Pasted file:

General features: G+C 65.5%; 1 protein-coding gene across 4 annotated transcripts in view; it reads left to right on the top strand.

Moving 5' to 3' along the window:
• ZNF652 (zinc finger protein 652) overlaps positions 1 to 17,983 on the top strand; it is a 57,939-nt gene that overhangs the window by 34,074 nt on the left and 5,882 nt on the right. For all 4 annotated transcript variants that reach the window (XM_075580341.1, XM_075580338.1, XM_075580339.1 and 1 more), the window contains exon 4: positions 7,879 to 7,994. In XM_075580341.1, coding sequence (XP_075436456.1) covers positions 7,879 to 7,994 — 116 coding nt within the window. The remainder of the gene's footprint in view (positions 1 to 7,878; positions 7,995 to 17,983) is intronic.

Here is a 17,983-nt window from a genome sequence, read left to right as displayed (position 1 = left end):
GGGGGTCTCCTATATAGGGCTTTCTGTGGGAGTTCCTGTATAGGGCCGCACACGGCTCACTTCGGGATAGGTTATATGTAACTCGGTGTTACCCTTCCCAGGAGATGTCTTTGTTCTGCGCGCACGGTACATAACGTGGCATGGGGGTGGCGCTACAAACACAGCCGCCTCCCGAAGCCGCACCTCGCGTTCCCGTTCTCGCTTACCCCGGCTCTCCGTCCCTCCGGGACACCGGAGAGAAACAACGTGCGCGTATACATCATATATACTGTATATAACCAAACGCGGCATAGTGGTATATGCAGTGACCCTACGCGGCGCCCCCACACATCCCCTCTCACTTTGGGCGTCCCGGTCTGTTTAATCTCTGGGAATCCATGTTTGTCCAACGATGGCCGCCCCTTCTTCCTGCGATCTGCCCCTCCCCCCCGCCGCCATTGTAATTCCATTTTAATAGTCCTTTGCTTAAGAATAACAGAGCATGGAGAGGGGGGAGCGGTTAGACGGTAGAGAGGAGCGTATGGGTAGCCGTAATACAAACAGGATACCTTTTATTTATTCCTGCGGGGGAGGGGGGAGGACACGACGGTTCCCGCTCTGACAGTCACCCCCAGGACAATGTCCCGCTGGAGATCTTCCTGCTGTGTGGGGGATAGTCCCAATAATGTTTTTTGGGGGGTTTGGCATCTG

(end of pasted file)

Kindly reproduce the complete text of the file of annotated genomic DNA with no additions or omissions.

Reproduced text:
General features: G+C 65.5%; 1 protein-coding gene across 4 annotated transcripts in view; it reads left to right on the top strand.

Moving 5' to 3' along the window:
• ZNF652 (zinc finger protein 652) overlaps positions 1 to 17,983 on the top strand; it is a 57,939-nt gene that overhangs the window by 34,074 nt on the left and 5,882 nt on the right. For all 4 annotated transcript variants that reach the window (XM_075580341.1, XM_075580338.1, XM_075580339.1 and 1 more), the window contains exon 4: positions 7,879 to 7,994. In XM_075580341.1, coding sequence (XP_075436456.1) covers positions 7,879 to 7,994 — 116 coding nt within the window. The remainder of the gene's footprint in view (positions 1 to 7,878; positions 7,995 to 17,983) is intronic.

Here is a 17,983-nt window from a genome sequence, read left to right as displayed (position 1 = left end):
GGGGGTCTCCTATATAGGGCTTTCTGTGGGAGTTCCTGTATAGGGCCGCACACGGCTCACTTCGGGATAGGTTATATGTAACTCGGTGTTACCCTTCCCAGGAGATGTCTTTGTTCTGCGCGCACGGTACATAACGTGGCATGGGGGTGGCGCTACAAACACAGCCGCCTCCCGAAGCCGCACCTCGCGTTCCCGTTCTCGCTTACCCCGGCTCTCCGTCCCTCCGGGACACCGGAGAGAAACAACGTGCGCGTATACATCATATATACTGTATATAACCAAACGCGGCATAGTGGTATATGCAGTGACCCTACGCGGCGCCCCCACACATCCCCTCTCACTTTGGGCGTCCCGGTCTGTTTAATCTCTGGGAATCCATGTTTGTCCAACGATGGCCGCCCCTTCTTCCTGCGATCTGCCCCTCCCCCCCGCCGCCATTGTAATTCCATTTTAATAGTCCTTTGCTTAAGAATAACAGAGCATGGAGAGGGGGGAGCGGTTAGACGGTAGAGAGGAGCGTATGGGTAGCCGTAATACAAACAGGATACCTTTTATTTATTCCTGCGGGGGAGGGGGGAGGACACGACGGTTCCCGCTCTGACAGTCACCCCCAGGACAATGTCCCGCTGGAGATCTTCCTGCTGTGTGGGGGATAGTCCCAATAATGTTTTTTGGGGGGTTTGGCATCTG